Slow growth likely in 9 Midwest, Plains states
OMAHA, Neb. (AP) — The temporary resolution of the budget stalemate in Washington, D.C., has made business leaders more optimistic in nine Midwest and Plains states, but only modest economic growth is expected in the near future.
The monthly survey’s overall economic index crept up to 51.2 in November. That’s just above the growth-neutral 50 score recorded in October.
“I expect the holiday buying season to be up from last year, but it will not be a robust holiday buying season, with sales up between 3 and 4 percent from last year,” said Creighton University economist Ernie Goss.
The survey covers Arkansas, Iowa, Kansas, Minnesota, Missouri, Nebraska, North Dakota, Oklahoma and South Dakota. Its results were compiled into a collection of indexes ranging from zero to 100. Survey organizers said any score above 50 suggests growth, while a score below that suggests decline.
Business leaders are feeling more optimistic after the nation’s leaders agreed to a temporary fiscal deal that ended the partial government shutdown on October, Goss said. The confidence index improved to 57.2 in November from October’s 56.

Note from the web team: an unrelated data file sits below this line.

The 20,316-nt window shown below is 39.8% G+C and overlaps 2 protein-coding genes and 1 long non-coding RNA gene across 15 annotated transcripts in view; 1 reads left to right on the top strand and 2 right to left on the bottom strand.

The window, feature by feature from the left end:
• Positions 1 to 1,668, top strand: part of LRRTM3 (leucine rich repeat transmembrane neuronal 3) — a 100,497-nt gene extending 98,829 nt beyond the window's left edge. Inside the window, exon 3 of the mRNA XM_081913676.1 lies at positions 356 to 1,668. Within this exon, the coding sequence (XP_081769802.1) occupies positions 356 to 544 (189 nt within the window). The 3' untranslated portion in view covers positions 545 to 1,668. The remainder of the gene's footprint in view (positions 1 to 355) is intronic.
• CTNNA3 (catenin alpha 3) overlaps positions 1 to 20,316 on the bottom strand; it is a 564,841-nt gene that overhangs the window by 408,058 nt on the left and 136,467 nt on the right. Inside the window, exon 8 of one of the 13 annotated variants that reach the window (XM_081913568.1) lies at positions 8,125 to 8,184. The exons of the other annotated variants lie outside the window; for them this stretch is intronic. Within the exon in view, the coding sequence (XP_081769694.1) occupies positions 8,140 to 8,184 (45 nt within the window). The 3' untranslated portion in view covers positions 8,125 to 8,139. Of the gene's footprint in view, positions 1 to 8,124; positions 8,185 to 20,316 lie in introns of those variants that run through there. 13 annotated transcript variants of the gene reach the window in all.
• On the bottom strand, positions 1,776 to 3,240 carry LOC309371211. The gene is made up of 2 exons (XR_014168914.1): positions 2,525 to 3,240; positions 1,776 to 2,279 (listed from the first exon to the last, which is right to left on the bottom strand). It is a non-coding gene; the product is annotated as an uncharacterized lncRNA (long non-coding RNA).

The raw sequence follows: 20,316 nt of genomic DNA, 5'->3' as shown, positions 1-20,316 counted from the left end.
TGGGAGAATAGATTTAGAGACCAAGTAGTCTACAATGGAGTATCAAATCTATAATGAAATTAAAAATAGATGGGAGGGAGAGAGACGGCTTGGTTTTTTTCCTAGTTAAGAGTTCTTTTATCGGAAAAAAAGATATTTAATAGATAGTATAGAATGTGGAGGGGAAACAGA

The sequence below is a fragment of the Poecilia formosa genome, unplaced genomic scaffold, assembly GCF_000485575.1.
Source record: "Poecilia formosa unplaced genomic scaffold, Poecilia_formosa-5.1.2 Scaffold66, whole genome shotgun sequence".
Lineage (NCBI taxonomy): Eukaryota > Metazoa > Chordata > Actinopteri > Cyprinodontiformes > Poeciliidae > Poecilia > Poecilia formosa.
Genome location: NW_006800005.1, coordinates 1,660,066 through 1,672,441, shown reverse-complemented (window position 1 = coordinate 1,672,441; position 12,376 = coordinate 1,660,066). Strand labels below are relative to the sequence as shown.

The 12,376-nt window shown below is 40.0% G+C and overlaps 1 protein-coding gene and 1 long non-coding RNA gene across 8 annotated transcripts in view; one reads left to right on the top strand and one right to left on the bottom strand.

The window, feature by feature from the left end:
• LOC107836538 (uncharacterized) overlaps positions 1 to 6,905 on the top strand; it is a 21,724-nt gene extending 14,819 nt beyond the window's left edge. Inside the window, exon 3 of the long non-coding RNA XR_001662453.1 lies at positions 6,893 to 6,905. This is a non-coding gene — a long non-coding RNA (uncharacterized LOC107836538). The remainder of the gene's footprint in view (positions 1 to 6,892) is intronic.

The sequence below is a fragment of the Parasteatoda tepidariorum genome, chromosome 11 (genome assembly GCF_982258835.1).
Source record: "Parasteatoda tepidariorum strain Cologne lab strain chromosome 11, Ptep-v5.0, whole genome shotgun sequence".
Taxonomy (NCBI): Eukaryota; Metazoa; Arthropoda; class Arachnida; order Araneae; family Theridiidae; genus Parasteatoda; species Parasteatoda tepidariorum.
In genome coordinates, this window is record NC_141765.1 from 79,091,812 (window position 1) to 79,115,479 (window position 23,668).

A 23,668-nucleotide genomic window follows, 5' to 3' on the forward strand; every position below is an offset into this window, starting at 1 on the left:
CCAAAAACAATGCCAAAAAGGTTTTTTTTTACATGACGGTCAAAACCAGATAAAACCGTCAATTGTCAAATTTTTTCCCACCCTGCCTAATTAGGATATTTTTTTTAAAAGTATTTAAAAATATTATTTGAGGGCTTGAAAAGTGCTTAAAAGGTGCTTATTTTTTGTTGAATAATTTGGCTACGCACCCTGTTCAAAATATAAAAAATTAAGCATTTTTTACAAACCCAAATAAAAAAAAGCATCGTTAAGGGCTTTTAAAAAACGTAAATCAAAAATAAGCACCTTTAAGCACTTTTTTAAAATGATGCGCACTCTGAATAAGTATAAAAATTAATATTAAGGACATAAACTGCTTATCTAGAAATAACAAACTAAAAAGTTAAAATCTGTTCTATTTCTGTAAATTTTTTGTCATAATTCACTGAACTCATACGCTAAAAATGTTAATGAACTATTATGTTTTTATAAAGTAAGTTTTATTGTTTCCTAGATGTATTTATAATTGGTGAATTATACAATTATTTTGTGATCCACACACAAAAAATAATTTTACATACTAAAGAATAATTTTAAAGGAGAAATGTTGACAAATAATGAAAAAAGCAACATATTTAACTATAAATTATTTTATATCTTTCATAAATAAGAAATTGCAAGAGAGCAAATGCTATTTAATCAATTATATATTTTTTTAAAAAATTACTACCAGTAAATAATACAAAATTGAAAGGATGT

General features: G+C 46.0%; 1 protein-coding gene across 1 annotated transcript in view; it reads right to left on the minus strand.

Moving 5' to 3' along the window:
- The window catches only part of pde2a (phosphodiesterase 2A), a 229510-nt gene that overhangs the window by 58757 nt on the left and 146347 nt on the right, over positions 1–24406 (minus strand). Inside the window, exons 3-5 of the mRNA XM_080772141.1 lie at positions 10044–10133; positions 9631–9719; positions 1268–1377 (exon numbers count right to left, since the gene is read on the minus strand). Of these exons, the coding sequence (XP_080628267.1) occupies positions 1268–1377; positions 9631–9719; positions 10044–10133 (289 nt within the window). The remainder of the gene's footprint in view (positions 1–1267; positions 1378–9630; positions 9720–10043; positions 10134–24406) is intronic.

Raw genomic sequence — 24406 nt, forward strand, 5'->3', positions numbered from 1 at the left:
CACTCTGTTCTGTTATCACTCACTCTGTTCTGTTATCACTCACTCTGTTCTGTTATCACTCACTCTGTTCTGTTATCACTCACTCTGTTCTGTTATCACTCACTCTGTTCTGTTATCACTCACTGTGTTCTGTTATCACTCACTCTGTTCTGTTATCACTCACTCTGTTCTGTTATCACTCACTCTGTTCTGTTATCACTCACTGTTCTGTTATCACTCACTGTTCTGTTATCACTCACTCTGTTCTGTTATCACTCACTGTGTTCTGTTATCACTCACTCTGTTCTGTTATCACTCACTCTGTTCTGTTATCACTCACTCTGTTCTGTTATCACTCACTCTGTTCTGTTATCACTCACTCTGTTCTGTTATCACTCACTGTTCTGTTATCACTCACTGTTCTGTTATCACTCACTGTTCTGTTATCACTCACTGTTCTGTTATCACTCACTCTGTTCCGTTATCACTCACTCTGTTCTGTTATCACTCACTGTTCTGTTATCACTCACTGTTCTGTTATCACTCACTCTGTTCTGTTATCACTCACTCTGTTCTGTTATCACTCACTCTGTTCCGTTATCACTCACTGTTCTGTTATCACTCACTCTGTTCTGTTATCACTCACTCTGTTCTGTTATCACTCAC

The region’s employment index rebounded to 51.2 in November from October’s 48.2.
“The lack of significant new hiring over the past several months will restrain growth in 2013 holiday buying,” said Goss, who oversees the survey.
In North Dakota, the overall index decreased to 55.3 in November from 59. Components of the overall index were new orders at 51.5, production or sales at 47.7, delivery lead time at 73.6, employment at 61.3, and inventories at 42.7. “Durable goods manufacturers and construction firms linked to North Dakota's large energy sector continue to experience very healthy economic activity,” Goss said.
The region’s heavy manufacturers reported solid increases in new export orders in November. The export index jumped to 56.4 in November from 44.4. And the import index improved to 53.5 from October’s 48.5.
Inflation pressure on businesses has been easing recently, according to the survey. The prices-paid index, which tracks the cost of raw materials and supplies, declined to 61.6 in November from 63.1 in October.
The inventory index that tracks the level of raw materials declined to 48.1 in November from October’s 50, but Goss said inventory levels are still up from this time last year.
“This is another signal that supply managers are more upbeat about expanding sales for their companies in the months ahead,” Goss said.
The other components of November’s overall index were:
* New orders at 57.2, up from 47 in October.
* Production or sales at 53.3, up from October’s 51.2.
* And delivery lead time declined to 50.7 in November from 53.
Creighton University economic reports: http://bit.ly/IAwEDt